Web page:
Florida and California are both large population US states, (21m to 40m people) at similar latitudes (so similar seasonal patterns). Florida has a higher population density, though California’s population is slightly more urbanised (95% to Florida’s 91.2%). Florida has an older population (median age of 42.5 to 37) as you would expect from a well-known retirement destination.

So, other things being equal, you would expect Florida to have a higher pandemic death rate than California. California has a death rate of 1,595 per million people. Florida has a death rate of 1,721 per million people. So, higher, as one would expect. But not very much higher: 126 more deaths per million or 8% higher. Rather less of a difference than one might expect, given that Florida’s median age is 15% higher than California’s.

Yet the measures in California to combat the pandemic have been way more intrusive and expensive than what has been done in Florida. Moreover, California’s death rate has been closing on Florida’s, as California’s second (seasonal) wave was much worse than its first.

Florida not discouraging people to go outside and enjoy the sun, and not requiring masking outside, does not seem to have had significantly adverse effects. As, one would expect, if one was following the actual science rather than those wielding the mask of science.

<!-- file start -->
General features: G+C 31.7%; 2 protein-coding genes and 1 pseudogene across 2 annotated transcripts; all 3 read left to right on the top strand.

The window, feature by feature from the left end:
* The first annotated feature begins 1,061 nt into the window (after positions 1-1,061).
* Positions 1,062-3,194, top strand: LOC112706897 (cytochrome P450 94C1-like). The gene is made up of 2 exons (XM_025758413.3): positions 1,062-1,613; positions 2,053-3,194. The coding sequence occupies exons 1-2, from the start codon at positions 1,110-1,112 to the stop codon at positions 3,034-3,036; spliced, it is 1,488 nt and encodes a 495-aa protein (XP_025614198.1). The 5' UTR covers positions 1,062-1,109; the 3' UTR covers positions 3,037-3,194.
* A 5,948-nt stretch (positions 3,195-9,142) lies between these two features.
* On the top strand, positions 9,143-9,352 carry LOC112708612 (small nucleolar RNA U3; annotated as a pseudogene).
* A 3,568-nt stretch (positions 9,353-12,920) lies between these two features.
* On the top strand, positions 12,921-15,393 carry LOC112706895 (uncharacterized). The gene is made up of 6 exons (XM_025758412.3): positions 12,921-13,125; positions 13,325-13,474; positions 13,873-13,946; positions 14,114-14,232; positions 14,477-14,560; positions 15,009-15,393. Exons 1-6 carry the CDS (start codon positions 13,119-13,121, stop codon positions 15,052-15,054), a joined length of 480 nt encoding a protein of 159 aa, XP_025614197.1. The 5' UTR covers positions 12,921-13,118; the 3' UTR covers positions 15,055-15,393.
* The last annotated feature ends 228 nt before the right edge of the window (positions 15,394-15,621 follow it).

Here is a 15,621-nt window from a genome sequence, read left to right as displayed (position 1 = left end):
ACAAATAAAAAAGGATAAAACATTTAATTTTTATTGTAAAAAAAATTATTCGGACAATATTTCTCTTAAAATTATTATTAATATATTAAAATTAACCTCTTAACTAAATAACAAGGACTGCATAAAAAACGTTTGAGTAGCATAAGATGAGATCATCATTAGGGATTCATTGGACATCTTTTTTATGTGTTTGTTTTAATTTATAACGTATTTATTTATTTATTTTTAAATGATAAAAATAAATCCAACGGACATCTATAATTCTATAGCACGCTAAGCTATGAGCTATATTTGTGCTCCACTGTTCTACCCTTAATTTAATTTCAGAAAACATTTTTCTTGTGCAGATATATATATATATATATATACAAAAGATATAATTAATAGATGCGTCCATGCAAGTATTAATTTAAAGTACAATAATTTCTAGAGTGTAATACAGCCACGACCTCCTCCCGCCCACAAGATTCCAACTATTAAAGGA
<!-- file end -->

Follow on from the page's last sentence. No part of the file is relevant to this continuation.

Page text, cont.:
The systematic attempts to suppress any public consideration of the lab leak hypothesis was another, particularly egregious, case of the use of the mask of science against actual science. Also egregious has been the suppression of discussion of a potentially viable treatment for Covid-19, Ivermectin (longer discussion here). I have no idea about whether Ivermectin is effective, or in what circumstances. But suppression the discussion is nonsense and not in any way "doing science". 

Advice not given

It was clear relatively early on in the pandemic that Covid-19 was a respiratory (thus seasonal) disease of metabolic distress, with poor metabolic health greatly increasing your risk factors. By changing your eating habits, you can improve some markers of metabolic health in a few days, some in a few weeks, the rest within a few months.

These changes needn’t be all that expensive. Indeed, simply eating less frequently (aka time-restricted eating or intermittent fasting) to give your body a rest from being flooded with insulin can be very effective.

As far as I am aware, at no stage did official health tell us that. Either they didn’t know the above or they didn’t want to admit what crap their official nutrition guidelines are.

Either way, the selection processes operating on official health did not favour optimising the policy response to the pandemic. But they certainly did involve much use of the mask of science. Rather less use of actual science.

Stop and consider how many unnecessary deaths there may have been from the Covid-19 pandemic because official health has perverse/adverse incentives.

They are a mere fraction of the premature deaths every year from using the mask of science to push bureaucratically (and corporately) convenient nutrition guidelines rather than providing nutrition advice well-grounded in our evolutionary history, so in actual science.